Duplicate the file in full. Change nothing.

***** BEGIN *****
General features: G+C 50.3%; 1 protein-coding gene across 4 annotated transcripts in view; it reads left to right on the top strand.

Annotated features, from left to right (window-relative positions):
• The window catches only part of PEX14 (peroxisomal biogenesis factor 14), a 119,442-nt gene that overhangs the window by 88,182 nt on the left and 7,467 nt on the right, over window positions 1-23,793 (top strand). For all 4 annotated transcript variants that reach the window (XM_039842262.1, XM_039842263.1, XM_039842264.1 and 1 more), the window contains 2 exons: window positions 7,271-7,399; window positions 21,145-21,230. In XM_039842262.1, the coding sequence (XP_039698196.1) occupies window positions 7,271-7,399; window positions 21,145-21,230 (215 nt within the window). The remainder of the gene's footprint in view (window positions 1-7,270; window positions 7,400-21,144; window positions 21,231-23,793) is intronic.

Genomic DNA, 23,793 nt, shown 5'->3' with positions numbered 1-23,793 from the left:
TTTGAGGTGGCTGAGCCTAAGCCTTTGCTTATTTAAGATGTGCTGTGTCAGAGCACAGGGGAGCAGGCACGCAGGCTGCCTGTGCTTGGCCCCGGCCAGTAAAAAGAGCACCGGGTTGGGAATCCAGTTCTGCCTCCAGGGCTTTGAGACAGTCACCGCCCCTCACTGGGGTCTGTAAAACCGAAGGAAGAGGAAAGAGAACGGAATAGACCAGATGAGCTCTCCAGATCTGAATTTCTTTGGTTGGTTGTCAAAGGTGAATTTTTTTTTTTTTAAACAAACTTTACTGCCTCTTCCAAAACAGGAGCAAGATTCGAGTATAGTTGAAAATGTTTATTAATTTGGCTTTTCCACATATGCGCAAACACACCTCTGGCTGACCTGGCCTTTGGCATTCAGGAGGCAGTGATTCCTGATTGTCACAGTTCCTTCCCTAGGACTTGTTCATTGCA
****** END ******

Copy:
General features: G+C 50.3%; 1 protein-coding gene across 4 annotated transcripts in view; it reads left to right on the top strand.

Annotated features, from left to right (window-relative positions):
• The window catches only part of PEX14 (peroxisomal biogenesis factor 14), a 119,442-nt gene that overhangs the window by 88,182 nt on the left and 7,467 nt on the right, over window positions 1-23,793 (top strand). For all 4 annotated transcript variants that reach the window (XM_039842262.1, XM_039842263.1, XM_039842264.1 and 1 more), the window contains 2 exons: window positions 7,271-7,399; window positions 21,145-21,230. In XM_039842262.1, the coding sequence (XP_039698196.1) occupies window positions 7,271-7,399; window positions 21,145-21,230 (215 nt within the window). The remainder of the gene's footprint in view (window positions 1-7,270; window positions 7,400-21,144; window positions 21,231-23,793) is intronic.

Genomic DNA, 23,793 nt, shown 5'->3' with positions numbered 1-23,793 from the left:
TTTGAGGTGGCTGAGCCTAAGCCTTTGCTTATTTAAGATGTGCTGTGTCAGAGCACAGGGGAGCAGGCACGCAGGCTGCCTGTGCTTGGCCCCGGCCAGTAAAAAGAGCACCGGGTTGGGAATCCAGTTCTGCCTCCAGGGCTTTGAGACAGTCACCGCCCCTCACTGGGGTCTGTAAAACCGAAGGAAGAGGAAAGAGAACGGAATAGACCAGATGAGCTCTCCAGATCTGAATTTCTTTGGTTGGTTGTCAAAGGTGAATTTTTTTTTTTTTAAACAAACTTTACTGCCTCTTCCAAAACAGGAGCAAGATTCGAGTATAGTTGAAAATGTTTATTAATTTGGCTTTTCCACATATGCGCAAACACACCTCTGGCTGACCTGGCCTTTGGCATTCAGGAGGCAGTGATTCCTGATTGTCACAGTTCCTTCCCTAGGACTTGTTCATTGCA